A couple months after that my coworker, Sandy, set me up on a blind date with a cousin of hers from Cheboygan. His name was Elton, which struck me as kind of unusual and curious. As long as he was a single man and as long as he wasn’t a dud, I could date an Elton. Somehow his name struck me as a bit snobbish, British, and I know that’s a stereotype, but Elton John is British, so put two and two together. I make connections.
Anyway, Elton met me halfway between Cheboygan and Petoskey at the Douglas Lake Bar, which serves wonderful steak au poivre. He said he’d be wearing a red shirt. Once again, I grew more captivated. How did he know red was my favorite color? Sandy must’ve told him. My candles come in twenty different shades of red, all the way down to soft bubblegum pink. The rose candles are perennial best sellers.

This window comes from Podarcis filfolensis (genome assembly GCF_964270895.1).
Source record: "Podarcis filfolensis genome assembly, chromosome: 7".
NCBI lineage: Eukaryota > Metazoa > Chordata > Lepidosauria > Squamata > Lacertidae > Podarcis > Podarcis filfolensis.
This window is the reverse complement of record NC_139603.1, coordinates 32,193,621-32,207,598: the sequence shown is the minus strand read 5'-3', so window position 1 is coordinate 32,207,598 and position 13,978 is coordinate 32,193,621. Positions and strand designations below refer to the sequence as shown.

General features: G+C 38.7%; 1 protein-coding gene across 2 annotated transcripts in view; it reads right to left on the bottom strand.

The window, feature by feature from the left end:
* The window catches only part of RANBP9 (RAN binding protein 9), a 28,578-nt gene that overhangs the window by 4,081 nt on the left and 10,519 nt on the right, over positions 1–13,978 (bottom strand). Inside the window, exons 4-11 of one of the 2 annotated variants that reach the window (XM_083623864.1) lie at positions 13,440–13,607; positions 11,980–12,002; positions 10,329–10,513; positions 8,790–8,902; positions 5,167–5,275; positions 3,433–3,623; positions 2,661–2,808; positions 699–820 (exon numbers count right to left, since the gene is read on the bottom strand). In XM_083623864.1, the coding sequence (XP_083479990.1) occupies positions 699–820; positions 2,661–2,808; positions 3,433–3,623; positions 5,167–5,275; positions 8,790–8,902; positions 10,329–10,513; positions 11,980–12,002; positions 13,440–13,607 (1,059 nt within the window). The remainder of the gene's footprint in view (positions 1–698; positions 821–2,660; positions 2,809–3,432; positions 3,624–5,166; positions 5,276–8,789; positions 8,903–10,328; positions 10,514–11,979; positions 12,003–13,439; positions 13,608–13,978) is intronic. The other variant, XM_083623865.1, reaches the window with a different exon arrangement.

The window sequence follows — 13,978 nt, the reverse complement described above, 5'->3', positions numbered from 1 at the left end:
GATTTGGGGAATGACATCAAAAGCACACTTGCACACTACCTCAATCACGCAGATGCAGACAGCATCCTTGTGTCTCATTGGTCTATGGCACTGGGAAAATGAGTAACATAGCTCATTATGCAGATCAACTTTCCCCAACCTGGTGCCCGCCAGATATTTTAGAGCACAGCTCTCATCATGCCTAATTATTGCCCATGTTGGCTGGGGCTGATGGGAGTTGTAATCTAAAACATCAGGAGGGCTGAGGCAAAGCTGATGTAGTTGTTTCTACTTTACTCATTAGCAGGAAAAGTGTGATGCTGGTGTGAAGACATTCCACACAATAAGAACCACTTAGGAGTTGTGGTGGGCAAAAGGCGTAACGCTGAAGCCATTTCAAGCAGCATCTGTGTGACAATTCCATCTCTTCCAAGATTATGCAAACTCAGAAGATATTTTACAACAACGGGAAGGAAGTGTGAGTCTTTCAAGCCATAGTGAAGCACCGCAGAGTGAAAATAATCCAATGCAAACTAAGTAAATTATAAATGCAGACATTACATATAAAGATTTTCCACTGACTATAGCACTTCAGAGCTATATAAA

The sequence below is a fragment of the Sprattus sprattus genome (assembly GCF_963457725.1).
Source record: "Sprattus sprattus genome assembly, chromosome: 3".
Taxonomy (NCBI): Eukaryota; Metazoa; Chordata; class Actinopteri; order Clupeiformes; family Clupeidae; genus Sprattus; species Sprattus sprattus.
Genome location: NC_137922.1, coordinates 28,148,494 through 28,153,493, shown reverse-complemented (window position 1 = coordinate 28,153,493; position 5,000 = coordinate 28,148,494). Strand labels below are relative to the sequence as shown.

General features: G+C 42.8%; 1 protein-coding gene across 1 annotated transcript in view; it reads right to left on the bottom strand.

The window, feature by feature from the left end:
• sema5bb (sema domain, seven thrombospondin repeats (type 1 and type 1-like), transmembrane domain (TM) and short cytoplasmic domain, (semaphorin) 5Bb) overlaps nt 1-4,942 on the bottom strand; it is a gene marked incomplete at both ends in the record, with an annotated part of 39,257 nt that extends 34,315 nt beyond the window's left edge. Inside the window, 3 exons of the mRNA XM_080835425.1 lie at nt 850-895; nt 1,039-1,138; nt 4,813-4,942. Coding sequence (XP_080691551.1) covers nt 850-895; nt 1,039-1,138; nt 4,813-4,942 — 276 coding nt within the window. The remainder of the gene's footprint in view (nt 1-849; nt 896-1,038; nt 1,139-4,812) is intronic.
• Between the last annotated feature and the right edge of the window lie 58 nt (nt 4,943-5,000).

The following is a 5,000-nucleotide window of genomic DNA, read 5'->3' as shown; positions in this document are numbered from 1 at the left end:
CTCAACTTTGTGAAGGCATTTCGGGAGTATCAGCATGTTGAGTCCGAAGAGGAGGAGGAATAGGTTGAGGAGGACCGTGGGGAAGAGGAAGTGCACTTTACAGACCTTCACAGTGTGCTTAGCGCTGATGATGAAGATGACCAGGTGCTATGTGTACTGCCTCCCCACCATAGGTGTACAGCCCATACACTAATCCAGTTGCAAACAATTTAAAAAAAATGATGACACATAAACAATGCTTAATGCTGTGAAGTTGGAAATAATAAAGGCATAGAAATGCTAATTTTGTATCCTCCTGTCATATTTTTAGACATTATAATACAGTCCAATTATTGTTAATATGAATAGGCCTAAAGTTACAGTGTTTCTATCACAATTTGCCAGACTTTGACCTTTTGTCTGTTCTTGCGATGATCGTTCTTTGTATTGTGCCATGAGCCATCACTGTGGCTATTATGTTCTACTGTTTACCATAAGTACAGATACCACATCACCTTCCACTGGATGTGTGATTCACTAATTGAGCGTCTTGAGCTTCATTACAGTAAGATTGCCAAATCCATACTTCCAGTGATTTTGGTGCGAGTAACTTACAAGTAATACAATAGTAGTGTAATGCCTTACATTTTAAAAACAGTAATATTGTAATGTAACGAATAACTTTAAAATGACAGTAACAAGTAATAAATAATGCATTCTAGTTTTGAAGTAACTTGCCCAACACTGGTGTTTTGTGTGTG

Okay, so I walked into the restaurant and I saw Elton. Instant attraction. He had a short-whiskered white beard and he looked like he was about ten years older than me, and I’m only in my early thirties, honest. His hands were clasped around his belly, and it was the first thing I noticed. I knew this night had possibilities. We made small talk over an appetizer of Shrimp Louie, and I couldn’t take my eyes off his red shirt and his large gut. He wasn’t plump anywhere else – he had muscular forearms – but his belly, it was round like a basketball, and it jiggled on its own when he laughed at my silly observations about the other, much older, Harbor Point, upper-crust diners – this is where the moneyed crowd goes to hide from those who lost it all, pretend that the country wasn’t sinking into quicksand.